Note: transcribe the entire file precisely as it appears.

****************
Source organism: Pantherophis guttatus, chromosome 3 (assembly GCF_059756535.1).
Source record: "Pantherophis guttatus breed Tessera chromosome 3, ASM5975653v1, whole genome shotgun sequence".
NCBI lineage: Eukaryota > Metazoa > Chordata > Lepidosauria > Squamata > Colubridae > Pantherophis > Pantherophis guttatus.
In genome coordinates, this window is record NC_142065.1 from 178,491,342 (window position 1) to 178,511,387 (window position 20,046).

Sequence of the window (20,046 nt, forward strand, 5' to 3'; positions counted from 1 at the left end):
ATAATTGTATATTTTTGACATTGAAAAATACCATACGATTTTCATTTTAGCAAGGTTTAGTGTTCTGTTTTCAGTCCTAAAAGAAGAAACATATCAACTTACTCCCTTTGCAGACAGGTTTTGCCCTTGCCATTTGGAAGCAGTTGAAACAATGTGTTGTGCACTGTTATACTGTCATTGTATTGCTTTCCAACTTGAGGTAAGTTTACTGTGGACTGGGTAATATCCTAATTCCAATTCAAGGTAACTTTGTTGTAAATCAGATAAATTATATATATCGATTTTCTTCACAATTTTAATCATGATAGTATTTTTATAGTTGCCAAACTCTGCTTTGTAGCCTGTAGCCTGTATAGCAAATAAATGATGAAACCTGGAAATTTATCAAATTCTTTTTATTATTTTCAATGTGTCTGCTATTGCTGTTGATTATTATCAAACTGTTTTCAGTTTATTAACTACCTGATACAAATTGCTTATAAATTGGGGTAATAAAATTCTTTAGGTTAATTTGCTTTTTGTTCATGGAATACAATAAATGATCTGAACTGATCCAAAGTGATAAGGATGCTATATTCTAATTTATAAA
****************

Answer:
Source organism: Pantherophis guttatus, chromosome 3 (assembly GCF_059756535.1).
Source record: "Pantherophis guttatus breed Tessera chromosome 3, ASM5975653v1, whole genome shotgun sequence".
NCBI lineage: Eukaryota > Metazoa > Chordata > Lepidosauria > Squamata > Colubridae > Pantherophis > Pantherophis guttatus.
In genome coordinates, this window is record NC_142065.1 from 178,491,342 (window position 1) to 178,511,387 (window position 20,046).

Sequence of the window (20,046 nt, forward strand, 5' to 3'; positions counted from 1 at the left end):
ATAATTGTATATTTTTGACATTGAAAAATACCATACGATTTTCATTTTAGCAAGGTTTAGTGTTCTGTTTTCAGTCCTAAAAGAAGAAACATATCAACTTACTCCCTTTGCAGACAGGTTTTGCCCTTGCCATTTGGAAGCAGTTGAAACAATGTGTTGTGCACTGTTATACTGTCATTGTATTGCTTTCCAACTTGAGGTAAGTTTACTGTGGACTGGGTAATATCCTAATTCCAATTCAAGGTAACTTTGTTGTAAATCAGATAAATTATATATATCGATTTTCTTCACAATTTTAATCATGATAGTATTTTTATAGTTGCCAAACTCTGCTTTGTAGCCTGTAGCCTGTATAGCAAATAAATGATGAAACCTGGAAATTTATCAAATTCTTTTTATTATTTTCAATGTGTCTGCTATTGCTGTTGATTATTATCAAACTGTTTTCAGTTTATTAACTACCTGATACAAATTGCTTATAAATTGGGGTAATAAAATTCTTTAGGTTAATTTGCTTTTTGTTCATGGAATACAATAAATGATCTGAACTGATCCAAAGTGATAAGGATGCTATATTCTAATTTATAAA